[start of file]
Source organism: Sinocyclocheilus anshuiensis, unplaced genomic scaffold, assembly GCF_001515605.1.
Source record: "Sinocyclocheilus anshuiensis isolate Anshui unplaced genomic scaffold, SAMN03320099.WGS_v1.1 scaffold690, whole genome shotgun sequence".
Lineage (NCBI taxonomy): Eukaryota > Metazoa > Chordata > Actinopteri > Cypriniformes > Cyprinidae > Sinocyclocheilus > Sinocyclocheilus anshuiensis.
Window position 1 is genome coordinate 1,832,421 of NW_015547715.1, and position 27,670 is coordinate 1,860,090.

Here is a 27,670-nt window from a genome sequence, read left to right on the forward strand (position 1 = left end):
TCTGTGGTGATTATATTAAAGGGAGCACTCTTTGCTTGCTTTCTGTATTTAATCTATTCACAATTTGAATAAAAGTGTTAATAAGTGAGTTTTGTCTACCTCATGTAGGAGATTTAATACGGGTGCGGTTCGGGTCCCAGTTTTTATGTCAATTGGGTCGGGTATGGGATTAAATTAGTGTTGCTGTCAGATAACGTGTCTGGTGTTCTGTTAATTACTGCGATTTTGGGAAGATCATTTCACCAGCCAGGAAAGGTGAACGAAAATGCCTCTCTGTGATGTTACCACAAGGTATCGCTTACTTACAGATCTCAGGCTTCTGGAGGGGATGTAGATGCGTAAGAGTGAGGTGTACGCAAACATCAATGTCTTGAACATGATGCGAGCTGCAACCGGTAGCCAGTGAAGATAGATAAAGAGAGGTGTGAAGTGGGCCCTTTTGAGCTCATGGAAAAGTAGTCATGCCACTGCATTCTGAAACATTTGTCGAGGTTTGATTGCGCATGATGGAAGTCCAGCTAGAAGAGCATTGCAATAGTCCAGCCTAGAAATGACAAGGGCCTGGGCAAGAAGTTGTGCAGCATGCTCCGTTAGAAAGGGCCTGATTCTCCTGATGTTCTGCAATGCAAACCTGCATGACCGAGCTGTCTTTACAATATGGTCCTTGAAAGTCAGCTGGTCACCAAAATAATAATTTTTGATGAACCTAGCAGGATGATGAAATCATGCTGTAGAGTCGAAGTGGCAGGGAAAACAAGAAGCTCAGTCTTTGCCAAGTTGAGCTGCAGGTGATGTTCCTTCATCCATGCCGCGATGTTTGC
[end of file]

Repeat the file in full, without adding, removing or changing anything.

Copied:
Source organism: Sinocyclocheilus anshuiensis, unplaced genomic scaffold, assembly GCF_001515605.1.
Source record: "Sinocyclocheilus anshuiensis isolate Anshui unplaced genomic scaffold, SAMN03320099.WGS_v1.1 scaffold690, whole genome shotgun sequence".
Lineage (NCBI taxonomy): Eukaryota > Metazoa > Chordata > Actinopteri > Cypriniformes > Cyprinidae > Sinocyclocheilus > Sinocyclocheilus anshuiensis.
Window position 1 is genome coordinate 1,832,421 of NW_015547715.1, and position 27,670 is coordinate 1,860,090.

Here is a 27,670-nt window from a genome sequence, read left to right on the forward strand (position 1 = left end):
TCTGTGGTGATTATATTAAAGGGAGCACTCTTTGCTTGCTTTCTGTATTTAATCTATTCACAATTTGAATAAAAGTGTTAATAAGTGAGTTTTGTCTACCTCATGTAGGAGATTTAATACGGGTGCGGTTCGGGTCCCAGTTTTTATGTCAATTGGGTCGGGTATGGGATTAAATTAGTGTTGCTGTCAGATAACGTGTCTGGTGTTCTGTTAATTACTGCGATTTTGGGAAGATCATTTCACCAGCCAGGAAAGGTGAACGAAAATGCCTCTCTGTGATGTTACCACAAGGTATCGCTTACTTACAGATCTCAGGCTTCTGGAGGGGATGTAGATGCGTAAGAGTGAGGTGTACGCAAACATCAATGTCTTGAACATGATGCGAGCTGCAACCGGTAGCCAGTGAAGATAGATAAAGAGAGGTGTGAAGTGGGCCCTTTTGAGCTCATGGAAAAGTAGTCATGCCACTGCATTCTGAAACATTTGTCGAGGTTTGATTGCGCATGATGGAAGTCCAGCTAGAAGAGCATTGCAATAGTCCAGCCTAGAAATGACAAGGGCCTGGGCAAGAAGTTGTGCAGCATGCTCCGTTAGAAAGGGCCTGATTCTCCTGATGTTCTGCAATGCAAACCTGCATGACCGAGCTGTCTTTACAATATGGTCCTTGAAAGTCAGCTGGTCACCAAAATAATAATTTTTGATGAACCTAGCAGGATGATGAAATCATGCTGTAGAGTCGAAGTGGCAGGGAAAACAAGAAGCTCAGTCTTTGCCAAGTTGAGCTGCAGGTGATGTTCCTTCATCCATGCCGCGATGTTTGC